Merazonia – living in the jungle with monkeys

For a month we lived at Merazonia, a rescue centre for trafficked and abused Amazonian animals, located on 250 acres of rainforest, in Mera, Ecuador

Back in Buenos Aires we decided we wanted to stay on holiday for a little longer.  So we started to look for somewhere we could camp down for a month or two around October, preferably somewhere nice on the coast, so that we’d hit Central America in December, just as the weather was getting good. Then our thoughts turned to volunteering – gap year kids are doing it all the time but are paying crazy rates (up to £1000 per month for the privilege) so we spent some quality time on the internet and found a great website http://www.volunteersouthamerica.net/.

Looking through hundreds of places, from childcare to building work, teaching to hippy communes, we compiled a shortlist of 10 places we thought looked genuine and where we would like to give a little of our time. We decided early on we were not interested in working with kids. We don’t mind children, I might even have a couple when I grow up, but other people’s kids can get rather annoying. I can’t speak Spanish that well so teaching is out, and after describing our history to a hippy commune (which we thought might be a giggle) they responded with a polite – “are you sure this is for you – dude?”

Mera, not a bad location!

Luckily the place at the top of our list responded in just a couple of days, and after paying a deposit to hold our place we blocked out the whole of October. We were to spend a full four weeks in the jungle at an animal refuge, feeding the animals, maintaining their enclosures and working on the land. Although very excited, we were apprehensive about giving up electricity for a month and getting down into the jungle. As it happened, we had nothing to worry about.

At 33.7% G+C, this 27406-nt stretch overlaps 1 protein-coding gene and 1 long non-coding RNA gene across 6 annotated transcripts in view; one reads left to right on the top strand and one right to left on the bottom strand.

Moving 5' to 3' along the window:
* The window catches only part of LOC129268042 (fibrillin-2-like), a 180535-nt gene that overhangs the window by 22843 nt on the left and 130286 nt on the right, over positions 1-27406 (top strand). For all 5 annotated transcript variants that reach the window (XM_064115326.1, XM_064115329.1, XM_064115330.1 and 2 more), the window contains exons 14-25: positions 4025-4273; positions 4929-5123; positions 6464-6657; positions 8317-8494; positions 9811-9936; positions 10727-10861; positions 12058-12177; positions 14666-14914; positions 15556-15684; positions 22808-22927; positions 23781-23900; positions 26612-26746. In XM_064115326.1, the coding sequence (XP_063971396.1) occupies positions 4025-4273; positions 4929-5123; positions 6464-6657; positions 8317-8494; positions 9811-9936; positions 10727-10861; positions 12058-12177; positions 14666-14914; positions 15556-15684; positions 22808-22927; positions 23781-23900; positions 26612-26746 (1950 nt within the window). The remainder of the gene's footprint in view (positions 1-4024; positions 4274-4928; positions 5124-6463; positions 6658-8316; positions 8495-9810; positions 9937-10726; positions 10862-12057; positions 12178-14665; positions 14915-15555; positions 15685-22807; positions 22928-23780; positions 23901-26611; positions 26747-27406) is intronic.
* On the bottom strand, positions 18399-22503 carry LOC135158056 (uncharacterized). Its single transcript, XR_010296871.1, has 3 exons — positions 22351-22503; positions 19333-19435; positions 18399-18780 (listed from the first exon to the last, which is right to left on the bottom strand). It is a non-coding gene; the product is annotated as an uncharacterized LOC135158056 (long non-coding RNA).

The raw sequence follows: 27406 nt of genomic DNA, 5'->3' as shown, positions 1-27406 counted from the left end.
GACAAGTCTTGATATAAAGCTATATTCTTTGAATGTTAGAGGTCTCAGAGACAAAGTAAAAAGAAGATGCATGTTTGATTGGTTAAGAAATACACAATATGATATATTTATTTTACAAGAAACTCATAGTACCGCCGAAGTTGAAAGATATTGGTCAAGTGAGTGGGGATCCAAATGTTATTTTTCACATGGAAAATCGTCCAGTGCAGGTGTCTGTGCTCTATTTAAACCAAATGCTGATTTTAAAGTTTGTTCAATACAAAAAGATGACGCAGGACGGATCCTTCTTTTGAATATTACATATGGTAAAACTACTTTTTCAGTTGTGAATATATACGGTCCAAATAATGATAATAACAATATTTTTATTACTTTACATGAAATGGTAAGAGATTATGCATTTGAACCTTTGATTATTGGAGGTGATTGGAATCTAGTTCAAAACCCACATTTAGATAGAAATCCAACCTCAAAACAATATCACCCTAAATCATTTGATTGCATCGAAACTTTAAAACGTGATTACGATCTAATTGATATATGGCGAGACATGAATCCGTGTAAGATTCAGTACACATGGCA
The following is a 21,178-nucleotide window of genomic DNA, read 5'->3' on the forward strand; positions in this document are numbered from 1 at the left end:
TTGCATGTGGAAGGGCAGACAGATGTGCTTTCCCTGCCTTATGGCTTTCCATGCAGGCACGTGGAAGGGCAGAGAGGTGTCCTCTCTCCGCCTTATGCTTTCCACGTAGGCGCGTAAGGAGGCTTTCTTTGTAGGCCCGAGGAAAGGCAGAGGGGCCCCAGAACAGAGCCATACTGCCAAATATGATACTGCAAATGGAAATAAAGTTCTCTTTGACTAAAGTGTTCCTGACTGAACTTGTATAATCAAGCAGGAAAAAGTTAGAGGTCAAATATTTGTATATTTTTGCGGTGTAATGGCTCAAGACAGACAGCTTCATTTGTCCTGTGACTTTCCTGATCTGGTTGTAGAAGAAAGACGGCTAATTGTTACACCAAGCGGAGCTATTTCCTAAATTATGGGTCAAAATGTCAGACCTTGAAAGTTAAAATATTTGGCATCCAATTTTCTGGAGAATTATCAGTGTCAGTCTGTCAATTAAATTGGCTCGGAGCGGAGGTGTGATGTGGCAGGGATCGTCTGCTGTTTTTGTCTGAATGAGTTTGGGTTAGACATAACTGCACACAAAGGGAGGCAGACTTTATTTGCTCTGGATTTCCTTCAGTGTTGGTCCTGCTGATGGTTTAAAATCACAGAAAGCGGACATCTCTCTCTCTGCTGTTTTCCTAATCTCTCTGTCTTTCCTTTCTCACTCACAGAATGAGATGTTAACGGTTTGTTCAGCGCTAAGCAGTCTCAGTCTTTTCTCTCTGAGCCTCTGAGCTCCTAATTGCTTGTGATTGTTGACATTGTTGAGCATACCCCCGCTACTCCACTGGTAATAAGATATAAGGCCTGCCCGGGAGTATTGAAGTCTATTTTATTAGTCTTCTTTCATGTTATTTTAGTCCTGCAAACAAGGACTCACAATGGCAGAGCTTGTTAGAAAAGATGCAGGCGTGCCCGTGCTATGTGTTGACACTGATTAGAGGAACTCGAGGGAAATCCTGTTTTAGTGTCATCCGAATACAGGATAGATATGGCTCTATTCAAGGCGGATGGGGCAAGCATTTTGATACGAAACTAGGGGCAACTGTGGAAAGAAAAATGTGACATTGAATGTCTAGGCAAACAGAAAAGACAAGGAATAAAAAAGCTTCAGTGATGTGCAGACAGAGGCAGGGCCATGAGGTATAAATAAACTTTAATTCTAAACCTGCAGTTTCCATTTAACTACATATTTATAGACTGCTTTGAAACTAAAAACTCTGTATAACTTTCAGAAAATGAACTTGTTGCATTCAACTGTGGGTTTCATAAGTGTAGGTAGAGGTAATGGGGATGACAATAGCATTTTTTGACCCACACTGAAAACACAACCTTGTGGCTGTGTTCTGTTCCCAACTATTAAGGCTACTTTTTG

Merazonia.

Merazonia is a rescue centre for trafficked and abused Amazonian animals, located on 250 acres of rainforest, in Mera, Ecuador. After a quick meal in Mera, we jump in a local pick-up truck and bounce our way down a track, at the end of which is a bridge over a crystal clear river into the refuge itself. We have arrived in the middle of feeding time so the place is a bit deserted. A couple of volunteers rush out from various paths and greet us, show us the dorm where we will be staying, a quick tour of the kitchen and toilet and then they disappear back into the trees.

Morning in Merazonia

The place itself is far more comfortable then we imagined. It’s rustic, but homely, and the house (containing an eight bed dorm, a communal area, where we eat, and an attic room) sits aside a tool shed, a separate kitchen and bathroom are at the end of short paths. There is no electricity but the kitchen is far better equipped than mine at home and gas canisters provide hot meals and showers. The other volunteers are of various flavours – western, local, just out of school or running away from it all like us. All a nice bunch of people, I guess it takes a certain sort of person to come and do this. We settle in and that night have a communal dinner over candlelight, whilst realising that at some point we’ll have to prepare a meal for all 12(ish) workers on site, not something myself or Leah have ever done before!

Everybody at dinner time